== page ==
Serena Williams's coach Patrick Mouratoglou expects on-court coaching to continue virtually unchecked at the Grand Slams despite the furore during last year's U.S. Open final when he attempted to guide her mid-match.
Mouratoglou gestured to Williams in the stands during her tempestuous defeat by Japan's Naomi Osaka at Flushing Meadows, leading to a code violation and sparking a heated row between the American great and the chair umpire.
Williams, who denied seeing Mouratoglou's signalling, was incensed at the official's strict interpretation of the rule and said post-match that she felt a victim of sexism.
The Australian Open has followed the U.S. Open's lead by trialling on-court coaching during qualifying this year but the practice remains banned for the main draw events starting Monday.
Mouratoglou, however, believes the rule will remain patchily enforced at Melbourne Park and the other three Grand Slams, and coaches will not feel extra pressure to comply.
"As you know, 99 percent of the matches it's tolerated," Mouratoglou told Reuters in an interview at Melbourne Park on Thursday.
"It's something that people don't even think about it, just do it every match. And it doesn't make any problem.
"If it becomes really, really obvious, (umpires) will call the player or tell her: 'the coach is really coaching too much, can you ask him to slow down otherwise I will have to give you a warning.' Everybody's careful and it's fine.
"So I don't see any stress from players or coaches with coaching during the matches, to be honest."
Mouratoglou was speaking after promoting "Tennis Manager 2019", an app-based game that he helped create with French developer Rebound CG.
The game seeks to tap into the popular sports management simulator niche, which has spawned big-selling titles like the "Football Manager" series for soccer and "Out of the Park Baseball".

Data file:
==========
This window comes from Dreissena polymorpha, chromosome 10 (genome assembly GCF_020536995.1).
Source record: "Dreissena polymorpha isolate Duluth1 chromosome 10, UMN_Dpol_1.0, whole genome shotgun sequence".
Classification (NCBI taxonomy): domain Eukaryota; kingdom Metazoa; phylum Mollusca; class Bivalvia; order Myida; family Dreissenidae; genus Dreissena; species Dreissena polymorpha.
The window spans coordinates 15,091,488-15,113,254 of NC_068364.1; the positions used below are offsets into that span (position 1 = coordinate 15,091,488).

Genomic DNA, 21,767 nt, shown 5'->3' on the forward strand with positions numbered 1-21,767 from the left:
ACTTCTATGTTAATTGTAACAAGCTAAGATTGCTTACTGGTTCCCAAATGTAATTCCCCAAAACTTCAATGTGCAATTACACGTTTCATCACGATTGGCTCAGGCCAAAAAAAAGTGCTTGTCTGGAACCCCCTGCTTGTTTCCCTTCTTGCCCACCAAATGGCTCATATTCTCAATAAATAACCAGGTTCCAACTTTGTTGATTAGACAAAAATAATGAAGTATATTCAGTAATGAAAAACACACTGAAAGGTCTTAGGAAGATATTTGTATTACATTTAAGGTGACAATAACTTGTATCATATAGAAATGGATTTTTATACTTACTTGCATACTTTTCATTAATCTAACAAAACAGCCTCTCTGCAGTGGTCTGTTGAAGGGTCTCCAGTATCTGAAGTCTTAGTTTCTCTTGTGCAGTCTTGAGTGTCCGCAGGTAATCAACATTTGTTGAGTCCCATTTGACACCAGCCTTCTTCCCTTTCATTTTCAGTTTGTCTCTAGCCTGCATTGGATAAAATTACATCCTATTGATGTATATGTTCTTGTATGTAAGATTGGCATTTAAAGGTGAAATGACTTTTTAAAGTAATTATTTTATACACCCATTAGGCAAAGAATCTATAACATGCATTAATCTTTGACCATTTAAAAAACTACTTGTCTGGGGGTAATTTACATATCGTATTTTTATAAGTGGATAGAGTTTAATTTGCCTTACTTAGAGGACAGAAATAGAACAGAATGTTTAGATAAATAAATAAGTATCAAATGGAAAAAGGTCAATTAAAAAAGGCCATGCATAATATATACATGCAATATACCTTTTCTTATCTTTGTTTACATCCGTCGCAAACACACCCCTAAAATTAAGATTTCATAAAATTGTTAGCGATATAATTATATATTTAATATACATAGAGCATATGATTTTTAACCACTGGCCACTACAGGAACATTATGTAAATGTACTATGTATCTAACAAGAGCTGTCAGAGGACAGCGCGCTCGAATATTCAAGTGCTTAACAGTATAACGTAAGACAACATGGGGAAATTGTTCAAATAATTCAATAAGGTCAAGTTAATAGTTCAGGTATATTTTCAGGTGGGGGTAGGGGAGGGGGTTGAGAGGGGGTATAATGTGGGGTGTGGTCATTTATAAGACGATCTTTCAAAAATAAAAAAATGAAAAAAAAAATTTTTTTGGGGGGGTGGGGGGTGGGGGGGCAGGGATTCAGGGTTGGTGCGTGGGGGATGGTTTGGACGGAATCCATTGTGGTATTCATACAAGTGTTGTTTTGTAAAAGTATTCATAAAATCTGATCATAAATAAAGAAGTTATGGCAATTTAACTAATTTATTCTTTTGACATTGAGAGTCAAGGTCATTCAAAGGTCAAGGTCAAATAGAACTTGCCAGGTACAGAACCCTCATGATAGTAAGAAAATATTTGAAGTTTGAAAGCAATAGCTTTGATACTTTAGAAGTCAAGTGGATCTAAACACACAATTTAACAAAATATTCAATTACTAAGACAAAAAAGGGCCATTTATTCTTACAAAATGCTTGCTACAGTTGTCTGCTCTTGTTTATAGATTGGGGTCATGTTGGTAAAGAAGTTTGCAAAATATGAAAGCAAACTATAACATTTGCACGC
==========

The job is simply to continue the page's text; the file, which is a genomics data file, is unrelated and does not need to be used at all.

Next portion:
Pointedly, "Tennis Manager" allows gamers to conduct on-court coaching to the tennis players they "manage" in their simulations to seek an edge during matches.
Mouratoglou expects to see the practice eventually legalised at the real-world Grand Slams, which he felt would improve "the show" and help stoke interest among younger fans.
However, the Frenchman is not holding his breath.
"It's very difficult for the tennis reigning bodies to make change because this sport is very conservative so it will have to go step by step," he said.
"But I see progress. I feel that a lot of people would like on-court coaching, most of the players would like it also, because they like to exchange with their coach and they feel it would add (something) during the match."
Ironically, Mouratoglou said he and Williams had decided not to do any on-court coaching, even at the tournaments on the professional women's WTA circuit where it is permitted.
"It's not that she doesn't want (it)," he said of 37-year-old Williams, who is bidding for a record-equalling 24th Grand Slam title and eighth at Melbourne Park after missing last year's tournament while on maternity leave.
"I think her number one quality is to be the best competitor ever, and I don't want to think that suddenly she needs someone to be a better competitor. That would make her weaker.
"So for me, it doesn't make sense for someone like her."